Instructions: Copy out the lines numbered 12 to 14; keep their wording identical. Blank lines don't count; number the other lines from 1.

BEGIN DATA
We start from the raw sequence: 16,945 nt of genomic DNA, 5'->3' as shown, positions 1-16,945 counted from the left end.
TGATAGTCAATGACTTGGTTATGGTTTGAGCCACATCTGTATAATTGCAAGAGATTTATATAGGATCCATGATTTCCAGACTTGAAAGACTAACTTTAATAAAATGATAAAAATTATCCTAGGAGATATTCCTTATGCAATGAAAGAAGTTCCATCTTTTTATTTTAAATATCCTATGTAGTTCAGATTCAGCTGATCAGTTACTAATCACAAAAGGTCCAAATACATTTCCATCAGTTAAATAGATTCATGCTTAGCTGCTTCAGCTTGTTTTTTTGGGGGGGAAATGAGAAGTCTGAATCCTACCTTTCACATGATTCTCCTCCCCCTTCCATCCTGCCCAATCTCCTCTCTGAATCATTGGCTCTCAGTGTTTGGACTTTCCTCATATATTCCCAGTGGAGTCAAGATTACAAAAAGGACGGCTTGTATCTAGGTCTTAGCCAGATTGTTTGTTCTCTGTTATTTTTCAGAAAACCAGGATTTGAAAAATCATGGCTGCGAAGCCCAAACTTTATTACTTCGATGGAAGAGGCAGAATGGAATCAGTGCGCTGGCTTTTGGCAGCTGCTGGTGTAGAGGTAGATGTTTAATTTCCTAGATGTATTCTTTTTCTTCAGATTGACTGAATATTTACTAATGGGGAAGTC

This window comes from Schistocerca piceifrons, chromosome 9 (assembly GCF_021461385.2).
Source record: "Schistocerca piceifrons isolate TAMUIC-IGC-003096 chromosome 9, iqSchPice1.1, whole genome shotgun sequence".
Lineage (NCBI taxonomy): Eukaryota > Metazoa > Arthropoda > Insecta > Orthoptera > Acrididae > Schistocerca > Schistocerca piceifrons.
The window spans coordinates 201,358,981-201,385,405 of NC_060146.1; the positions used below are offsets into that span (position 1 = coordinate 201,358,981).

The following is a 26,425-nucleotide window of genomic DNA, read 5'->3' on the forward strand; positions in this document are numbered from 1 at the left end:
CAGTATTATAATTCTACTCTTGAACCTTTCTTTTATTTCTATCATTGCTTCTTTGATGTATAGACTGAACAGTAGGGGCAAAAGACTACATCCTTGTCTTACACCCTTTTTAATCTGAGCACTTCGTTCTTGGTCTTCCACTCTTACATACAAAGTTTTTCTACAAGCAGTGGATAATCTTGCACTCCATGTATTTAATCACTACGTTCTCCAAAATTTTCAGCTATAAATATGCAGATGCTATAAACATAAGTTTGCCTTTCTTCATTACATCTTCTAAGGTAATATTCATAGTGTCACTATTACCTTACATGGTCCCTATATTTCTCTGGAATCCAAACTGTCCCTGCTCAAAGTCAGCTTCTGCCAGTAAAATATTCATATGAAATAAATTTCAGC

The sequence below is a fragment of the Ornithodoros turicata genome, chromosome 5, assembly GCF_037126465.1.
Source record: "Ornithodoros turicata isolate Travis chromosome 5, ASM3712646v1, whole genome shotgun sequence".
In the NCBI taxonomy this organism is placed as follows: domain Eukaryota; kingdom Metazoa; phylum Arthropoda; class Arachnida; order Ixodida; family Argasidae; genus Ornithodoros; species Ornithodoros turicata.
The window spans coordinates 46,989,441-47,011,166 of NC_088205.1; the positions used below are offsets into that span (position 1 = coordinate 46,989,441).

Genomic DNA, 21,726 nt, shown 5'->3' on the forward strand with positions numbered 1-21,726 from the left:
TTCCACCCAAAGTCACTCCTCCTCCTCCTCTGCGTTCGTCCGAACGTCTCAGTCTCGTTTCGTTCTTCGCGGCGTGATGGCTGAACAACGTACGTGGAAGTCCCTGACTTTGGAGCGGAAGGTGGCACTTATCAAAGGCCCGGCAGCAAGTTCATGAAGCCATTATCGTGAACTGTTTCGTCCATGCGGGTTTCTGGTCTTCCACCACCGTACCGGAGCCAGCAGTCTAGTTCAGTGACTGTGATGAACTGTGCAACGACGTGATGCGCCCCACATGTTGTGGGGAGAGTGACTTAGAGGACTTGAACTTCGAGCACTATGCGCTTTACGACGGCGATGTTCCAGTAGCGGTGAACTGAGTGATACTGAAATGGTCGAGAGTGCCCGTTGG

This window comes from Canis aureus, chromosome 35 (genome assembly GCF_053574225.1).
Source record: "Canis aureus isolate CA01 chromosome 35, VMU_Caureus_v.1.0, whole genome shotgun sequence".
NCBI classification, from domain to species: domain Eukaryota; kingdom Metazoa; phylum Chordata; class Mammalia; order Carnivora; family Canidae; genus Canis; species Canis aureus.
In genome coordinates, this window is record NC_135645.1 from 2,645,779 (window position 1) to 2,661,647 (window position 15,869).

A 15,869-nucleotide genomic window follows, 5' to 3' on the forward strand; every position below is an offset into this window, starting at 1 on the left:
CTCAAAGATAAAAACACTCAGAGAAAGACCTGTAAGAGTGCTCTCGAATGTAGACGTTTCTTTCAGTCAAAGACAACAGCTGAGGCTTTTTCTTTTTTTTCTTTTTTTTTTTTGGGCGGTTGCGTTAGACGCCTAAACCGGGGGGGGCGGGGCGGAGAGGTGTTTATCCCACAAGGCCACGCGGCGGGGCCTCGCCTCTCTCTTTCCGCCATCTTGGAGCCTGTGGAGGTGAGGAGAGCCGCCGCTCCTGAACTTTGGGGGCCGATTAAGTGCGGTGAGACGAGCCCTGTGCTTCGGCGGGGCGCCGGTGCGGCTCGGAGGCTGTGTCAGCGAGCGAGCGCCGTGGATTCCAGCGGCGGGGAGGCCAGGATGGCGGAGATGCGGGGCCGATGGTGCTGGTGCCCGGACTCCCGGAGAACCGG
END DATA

The window spans coordinates 46,989,441-47,011,166 of NC_088205.1; the positions used below are offsets into that span (position 1 = coordinate 46,989,441).

Genomic DNA, 21,726 nt, shown 5'->3' on the forward strand with positions numbered 1-21,726 from the left:
TTCCACCCAAAGTCACTCCTCCTCCTCCTCTGCGTTCGTCCGAACGTCTCAGTCTCGTTTCGTTCTTCGCGGCGTGATGGCTGAACAACGTACGTGGAAGTCCCTGACTTTGGAGCGGAAGGTGGCACTTATCAAAGGCCCGGCAGCAAGTTCATGAAGCCATTATCGTGAACTGTTTCGTCCATGCGGGTTTCTGGTCTTCCACCACCGTACCGGAGCCAGCAGTCTAGTTCAGTGACTGTGATGAACTGTGCAACGACGTGATGCGCCCCACATGTTGTGGGGAGAGTGACTTAGAGGACTTGAACTTCGAGCACTATGCGCTTTACGACGGCGATGTTCCAGTAGCGGTGAACTGAGTGATACTGAAATGGTCGAGAGTGCCCGTTGG